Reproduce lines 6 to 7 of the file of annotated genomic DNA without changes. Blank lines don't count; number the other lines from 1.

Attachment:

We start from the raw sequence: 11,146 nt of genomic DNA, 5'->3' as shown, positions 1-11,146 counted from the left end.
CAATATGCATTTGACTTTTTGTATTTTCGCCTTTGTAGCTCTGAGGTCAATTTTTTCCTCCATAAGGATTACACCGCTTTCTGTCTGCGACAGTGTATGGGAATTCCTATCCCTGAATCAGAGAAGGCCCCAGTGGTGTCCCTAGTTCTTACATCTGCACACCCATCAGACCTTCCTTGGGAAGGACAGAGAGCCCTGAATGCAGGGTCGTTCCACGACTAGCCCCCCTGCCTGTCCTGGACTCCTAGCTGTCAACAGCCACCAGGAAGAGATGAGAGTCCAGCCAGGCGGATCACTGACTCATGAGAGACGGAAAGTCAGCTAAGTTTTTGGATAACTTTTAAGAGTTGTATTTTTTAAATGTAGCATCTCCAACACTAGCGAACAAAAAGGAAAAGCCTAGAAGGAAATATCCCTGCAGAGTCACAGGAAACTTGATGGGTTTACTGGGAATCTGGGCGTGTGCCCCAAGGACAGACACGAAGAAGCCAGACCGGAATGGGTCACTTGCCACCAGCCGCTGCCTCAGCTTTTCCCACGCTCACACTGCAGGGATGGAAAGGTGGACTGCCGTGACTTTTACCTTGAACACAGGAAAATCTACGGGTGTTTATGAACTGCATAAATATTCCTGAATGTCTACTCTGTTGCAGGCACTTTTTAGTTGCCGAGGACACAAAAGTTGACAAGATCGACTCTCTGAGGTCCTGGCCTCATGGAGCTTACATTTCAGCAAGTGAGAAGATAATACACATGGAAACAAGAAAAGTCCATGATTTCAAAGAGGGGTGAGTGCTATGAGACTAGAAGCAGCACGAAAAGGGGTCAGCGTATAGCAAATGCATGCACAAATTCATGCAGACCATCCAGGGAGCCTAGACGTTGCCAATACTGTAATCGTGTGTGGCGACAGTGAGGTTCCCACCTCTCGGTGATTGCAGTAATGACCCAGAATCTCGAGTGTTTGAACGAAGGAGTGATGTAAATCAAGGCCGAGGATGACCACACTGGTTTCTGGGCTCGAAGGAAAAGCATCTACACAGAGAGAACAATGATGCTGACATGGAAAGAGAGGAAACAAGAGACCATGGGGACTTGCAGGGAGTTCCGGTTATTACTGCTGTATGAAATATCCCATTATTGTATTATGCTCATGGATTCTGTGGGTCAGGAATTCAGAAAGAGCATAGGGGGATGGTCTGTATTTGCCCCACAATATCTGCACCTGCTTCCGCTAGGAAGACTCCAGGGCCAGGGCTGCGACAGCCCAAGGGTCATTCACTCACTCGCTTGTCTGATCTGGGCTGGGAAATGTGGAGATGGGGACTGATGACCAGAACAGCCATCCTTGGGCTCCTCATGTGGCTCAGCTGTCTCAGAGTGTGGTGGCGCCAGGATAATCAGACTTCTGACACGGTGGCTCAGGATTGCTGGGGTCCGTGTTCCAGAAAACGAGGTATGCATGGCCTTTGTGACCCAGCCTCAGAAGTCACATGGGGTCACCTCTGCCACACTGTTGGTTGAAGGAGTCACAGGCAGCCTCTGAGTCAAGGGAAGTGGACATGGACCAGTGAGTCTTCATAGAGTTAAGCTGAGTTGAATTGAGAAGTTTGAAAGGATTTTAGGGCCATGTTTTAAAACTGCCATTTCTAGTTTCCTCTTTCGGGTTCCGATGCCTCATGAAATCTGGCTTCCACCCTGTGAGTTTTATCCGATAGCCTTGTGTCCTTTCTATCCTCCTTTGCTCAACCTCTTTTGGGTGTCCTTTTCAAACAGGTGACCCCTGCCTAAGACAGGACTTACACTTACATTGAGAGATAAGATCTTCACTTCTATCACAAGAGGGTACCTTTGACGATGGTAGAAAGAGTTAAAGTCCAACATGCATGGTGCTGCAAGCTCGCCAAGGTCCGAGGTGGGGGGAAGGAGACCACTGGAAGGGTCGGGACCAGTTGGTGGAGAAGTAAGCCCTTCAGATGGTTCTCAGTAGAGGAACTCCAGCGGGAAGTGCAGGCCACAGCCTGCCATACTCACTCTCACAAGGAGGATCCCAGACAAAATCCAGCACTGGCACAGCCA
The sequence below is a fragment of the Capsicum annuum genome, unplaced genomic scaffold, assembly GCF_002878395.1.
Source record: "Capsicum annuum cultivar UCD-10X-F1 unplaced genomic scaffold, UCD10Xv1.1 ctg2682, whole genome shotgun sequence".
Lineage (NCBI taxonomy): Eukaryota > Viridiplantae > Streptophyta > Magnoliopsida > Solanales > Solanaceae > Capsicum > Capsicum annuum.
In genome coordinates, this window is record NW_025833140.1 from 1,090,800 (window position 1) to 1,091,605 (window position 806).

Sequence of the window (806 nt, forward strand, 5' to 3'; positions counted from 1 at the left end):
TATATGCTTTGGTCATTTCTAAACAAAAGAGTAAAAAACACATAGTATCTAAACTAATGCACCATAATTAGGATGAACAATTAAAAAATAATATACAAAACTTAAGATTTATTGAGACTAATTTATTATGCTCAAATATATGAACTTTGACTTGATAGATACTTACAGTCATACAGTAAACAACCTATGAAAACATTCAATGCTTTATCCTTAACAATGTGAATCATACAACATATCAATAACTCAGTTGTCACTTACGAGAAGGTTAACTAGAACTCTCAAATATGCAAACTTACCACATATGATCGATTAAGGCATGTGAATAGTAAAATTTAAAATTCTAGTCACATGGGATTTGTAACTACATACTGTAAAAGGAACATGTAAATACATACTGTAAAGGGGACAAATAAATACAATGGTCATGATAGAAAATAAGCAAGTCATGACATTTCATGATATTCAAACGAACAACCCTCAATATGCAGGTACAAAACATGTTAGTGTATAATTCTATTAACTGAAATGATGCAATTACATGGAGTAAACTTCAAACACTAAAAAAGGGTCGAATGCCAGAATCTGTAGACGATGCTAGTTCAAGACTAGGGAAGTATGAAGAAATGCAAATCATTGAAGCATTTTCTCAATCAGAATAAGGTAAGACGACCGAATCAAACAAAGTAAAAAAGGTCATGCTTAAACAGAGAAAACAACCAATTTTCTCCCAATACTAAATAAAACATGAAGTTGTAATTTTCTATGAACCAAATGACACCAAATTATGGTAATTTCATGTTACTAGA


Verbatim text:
In genome coordinates, this window is record NW_025833140.1 from 1,090,800 (window position 1) to 1,091,605 (window position 806).

Sequence of the window (806 nt, forward strand, 5' to 3'; positions counted from 1 at the left end):